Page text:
Padres bloggin' since 2007

The Tao of Boo

April 29th, 2011 by Melvin

Booing is an act of frustration from fans who have a great deal of interest and emotion invested in a situation yet are powerless to do anything else.

Lets talk about the given reasons given for the boo?

“The player is paid handsomely and isn’t performing.”

Sure. Does the player need to be informed of his poor performance? Probably not. Will booing encourage better performance? The boo will most likely create resentment between a player and his supposed supporters. All of a sudden, playing on the road becomes more friendly than playing at home. This won’t help the situation.

“It’s the effort being booed. Play harder to earn my respect.”

I see. Poor on field performance means there’s poor effort. What if the player were to throw his helmet around? Punch a locker? Can I assume the boos will stop?

Suppose we give the booer a bat and helmet and put him on the field. Surely his performance will be poor. Easily mitigated by returning the boo favor. Problem solved!

“We must send a message! We fans will not tolerate poor play!”

By booing the player? But why is the player on the field in the first place? What player would you prefer given the relative price of players and money available to retain their services? Who decides how much money is available for those services? If you feel the money available to retain players’ services is unsatisfactory, does buying a ticket and booing a player send the right message?

The discussion about the Tao of Boo, unfortunately, doesn’t go anywhere. People boo so they feel better. They boo to demonstrate to others that their team’s poor play doesn’t reflect on their own self worth. They boo to create a sense of control. They boo out of frustration. It’s understandable, but doesn’t accomplish much.

Or, by all means, wear brown to the ballpark. That will totally motivate Brad Hawpe.

Posted in controversy, players | 5 Comments »

5 Responses to “The Tao of Boo”

  1. Larry Faria says:

    Booers gonna boo. It’s not my style, but I can’t criticize others for it, in the right circumstances. It used to be, the teams were lousy and outclassed**, and all the fans wanted to see was honest professional effort. Fail to run out a grounder, and the player would get booed. Make a bonehead play, not just an error, and the player would get booed.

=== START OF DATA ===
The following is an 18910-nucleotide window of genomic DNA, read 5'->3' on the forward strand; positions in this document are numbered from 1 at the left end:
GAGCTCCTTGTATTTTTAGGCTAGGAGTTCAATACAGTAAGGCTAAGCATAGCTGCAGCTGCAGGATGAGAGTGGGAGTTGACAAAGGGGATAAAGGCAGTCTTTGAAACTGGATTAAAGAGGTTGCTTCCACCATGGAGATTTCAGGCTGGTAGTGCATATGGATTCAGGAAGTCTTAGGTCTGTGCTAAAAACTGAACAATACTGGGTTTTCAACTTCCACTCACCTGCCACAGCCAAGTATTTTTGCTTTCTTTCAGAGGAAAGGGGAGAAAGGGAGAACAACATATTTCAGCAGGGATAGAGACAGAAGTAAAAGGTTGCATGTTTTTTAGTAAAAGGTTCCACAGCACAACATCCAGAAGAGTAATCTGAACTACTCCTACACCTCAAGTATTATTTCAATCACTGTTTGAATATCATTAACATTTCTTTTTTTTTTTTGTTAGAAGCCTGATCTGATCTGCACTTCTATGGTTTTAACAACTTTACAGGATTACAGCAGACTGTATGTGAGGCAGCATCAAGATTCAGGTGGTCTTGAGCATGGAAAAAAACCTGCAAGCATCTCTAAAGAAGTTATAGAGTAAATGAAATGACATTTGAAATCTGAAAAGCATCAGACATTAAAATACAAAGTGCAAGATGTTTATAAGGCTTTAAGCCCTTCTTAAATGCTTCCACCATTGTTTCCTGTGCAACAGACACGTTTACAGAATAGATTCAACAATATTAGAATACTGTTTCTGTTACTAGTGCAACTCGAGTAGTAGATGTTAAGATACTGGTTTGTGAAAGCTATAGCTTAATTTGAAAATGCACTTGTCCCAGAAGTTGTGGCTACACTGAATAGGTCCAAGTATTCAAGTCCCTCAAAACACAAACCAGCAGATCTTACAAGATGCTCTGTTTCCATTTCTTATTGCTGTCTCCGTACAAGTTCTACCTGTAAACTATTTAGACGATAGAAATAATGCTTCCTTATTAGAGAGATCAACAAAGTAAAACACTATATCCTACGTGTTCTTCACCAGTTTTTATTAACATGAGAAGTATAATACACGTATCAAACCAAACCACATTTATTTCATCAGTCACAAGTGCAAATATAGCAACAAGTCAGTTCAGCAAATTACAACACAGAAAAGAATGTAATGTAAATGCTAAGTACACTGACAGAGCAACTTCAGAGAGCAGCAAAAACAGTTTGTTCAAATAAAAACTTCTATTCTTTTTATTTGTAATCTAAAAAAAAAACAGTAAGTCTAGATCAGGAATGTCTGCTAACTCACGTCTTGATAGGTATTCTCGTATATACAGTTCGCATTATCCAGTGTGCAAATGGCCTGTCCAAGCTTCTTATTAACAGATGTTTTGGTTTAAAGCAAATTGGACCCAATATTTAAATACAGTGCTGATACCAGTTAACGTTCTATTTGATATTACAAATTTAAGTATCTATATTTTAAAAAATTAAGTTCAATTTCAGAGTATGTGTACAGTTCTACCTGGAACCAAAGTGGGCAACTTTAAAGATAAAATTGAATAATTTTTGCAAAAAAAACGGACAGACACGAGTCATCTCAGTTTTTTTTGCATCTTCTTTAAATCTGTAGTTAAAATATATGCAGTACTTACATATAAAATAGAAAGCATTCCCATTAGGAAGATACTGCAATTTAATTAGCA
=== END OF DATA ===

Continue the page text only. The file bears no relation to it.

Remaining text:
Failure to get a hit, failure to make a tough play, are different animals. No player wants to go oh-fer, and no player should be expected to make a dazzling Brooks Robinson play. If a fan boos then, he/she/it should his/her/it self be booed by the fans around him/her/it.

    Fans pay their money, they have a right to boo in the right circumstances, but fans fueled by alcohol, nachos and/or personal problems should be discouraged by other fans from cheapening the latter fans’ experience.

    ** My first Padres game was in 1971. The Giants put up Willie McCovey, Willie Mays, and had Juan Marichal on the mound. The Padres put up Ed Spiezio, Dave Campbell and Clay Kirby. Outclassed.

    • Sammy says:

      I agree with you, Larry, that there should be a limit to booing and obnoxious behavior. A round of boos after a .167 hitter strikes out for the third time in a game? Acceptable (IMO). Spending nine innings booing and screaming obscenities? Not.

  2. […] The Tao of Boo (Sacrifice Bunt). I’ve booed players twice that I can recall, neither of which had anything to do with their performance. I booed Hideki Irabu in Oakland on account of his dissing San Diego, and I booed Bobby Chouinard at Qualcomm Stadium on account of his overzealous Christmas spirit. I get on the umpires every once in a while, but they have a tough job, so my threshold is high. There was a game at Petco Park last year where the plate umpire did a lousy job calling balls and strikes, and we all gave him an earful after pretty much every pitch starting around the fourth inning. That just became comical after a while, though, which suited his interpretation of the strike zone. […]

  3. Sammy says:

    By the same token, what does cheering accomplish? I’ve been to many Seahawks games at Qwest Field. Before the team takes the field, the 12th Man flag is raised by some former player or other Seattle area icon to the deafening cheers of 70,000 people in a stadium physically designed to capture the sound. It’s louder than an Iron Maiden concert. During every single defensive play, the crowd is so loud it is impossible to hold even a top-of-the-lungs yelling conversation.

    And you know what? When the team sucks, they still suck. Yes, they’re better at home than on the road, but I’ve seen them start games so flat, that I’ve wondered if they even heard those cheers.

    I’m not justifying booing the home team, although I’ve done so to voice displeasure. I am, however, saying that whether it “accomplishes” anything is really irrelevant. And if Hawpe starts hitting above a welterweight’s weight, he’ll hear those cheers.

  4. OBcean says:

    Well put. Reasonable. It’s too bad people aren’t all like that.

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